Dietary supplements cannot improve memory or mental acuity, but several new products offer support for those hoping to keep their faculties sharp for years to come.
Good financial news at last. Results from the first quarter of 2004 show vitamin, mineral, and supplement (VMS) sales have improved considerably compared with the same quarter of 2003.
Inspired by the popular but controversial Atkins and South Beach low-carb eating regimens, consumers have turned to low-carb products in record numbers.
It is hard to imagine a better market for low-carb products than California. But sellers of low-carb products in California, if they are not careful, could run afoul of the state’s strict consumer protection laws.
The future looks encouraging for antioxidant research, despite some new articles that questioned the effectiveness of antioxidant supplements.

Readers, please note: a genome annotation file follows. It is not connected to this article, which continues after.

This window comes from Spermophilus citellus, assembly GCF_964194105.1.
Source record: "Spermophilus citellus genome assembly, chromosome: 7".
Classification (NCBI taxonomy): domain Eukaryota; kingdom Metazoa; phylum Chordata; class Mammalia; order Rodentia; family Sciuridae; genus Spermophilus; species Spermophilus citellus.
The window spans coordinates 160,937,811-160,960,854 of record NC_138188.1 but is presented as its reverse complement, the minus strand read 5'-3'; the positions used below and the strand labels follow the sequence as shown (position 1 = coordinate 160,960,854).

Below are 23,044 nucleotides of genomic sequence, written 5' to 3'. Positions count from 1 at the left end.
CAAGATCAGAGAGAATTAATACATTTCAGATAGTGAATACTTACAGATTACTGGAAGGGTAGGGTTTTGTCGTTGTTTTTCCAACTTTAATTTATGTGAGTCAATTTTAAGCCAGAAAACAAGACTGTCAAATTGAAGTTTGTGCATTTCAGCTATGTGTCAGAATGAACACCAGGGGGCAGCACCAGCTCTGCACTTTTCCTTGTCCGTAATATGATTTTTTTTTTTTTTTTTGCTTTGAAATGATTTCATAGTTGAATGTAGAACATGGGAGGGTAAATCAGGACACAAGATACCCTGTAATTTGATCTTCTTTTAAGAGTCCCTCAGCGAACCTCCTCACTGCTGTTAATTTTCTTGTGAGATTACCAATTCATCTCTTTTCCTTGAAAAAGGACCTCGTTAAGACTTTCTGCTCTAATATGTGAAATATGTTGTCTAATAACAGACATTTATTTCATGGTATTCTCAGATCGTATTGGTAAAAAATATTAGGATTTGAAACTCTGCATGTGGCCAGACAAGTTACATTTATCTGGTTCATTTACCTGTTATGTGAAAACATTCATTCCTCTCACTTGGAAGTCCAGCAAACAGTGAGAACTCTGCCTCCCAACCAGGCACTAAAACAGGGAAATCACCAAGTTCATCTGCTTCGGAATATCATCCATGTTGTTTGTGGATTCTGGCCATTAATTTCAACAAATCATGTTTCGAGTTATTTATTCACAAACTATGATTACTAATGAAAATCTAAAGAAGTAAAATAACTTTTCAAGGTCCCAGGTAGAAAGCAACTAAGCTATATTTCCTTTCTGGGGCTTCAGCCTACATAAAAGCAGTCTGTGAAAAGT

Once regarded as fringe therapies, dietary supplements and botanicals have become the subjects of serious cancer research, particularly at the National Institutes of Health’s (Bethesda, MD) National Center for Complementary and Alternative Medicine (NCCAM) and Office of Dietary Supplements (ODS).
Healthy beverages are a profitable category. According to Business Communications Company, Inc. (BCC; Norwalk, CT), functional beverages were the largest segment of the functional food industry in 2002. Overall growth is expected to slow to 5.7% annually, but BCC expects phenomenal growth in some subcategories, leading to an $11.5 billion segment in 2007.
Vitamin and mineral supplement manufacturers are adding more ingredients to multivitamin formulas than ever before.
Could low-calorie be the next low-carb? If new product trends are any indication, the answer is an unqualified yes.
Dieters hoping to lose pounds may find help in a milk bottle rather than a pill bottle, according to research from the University of Tennessee Nutrition Institute (Knoxville, TN) and other sources.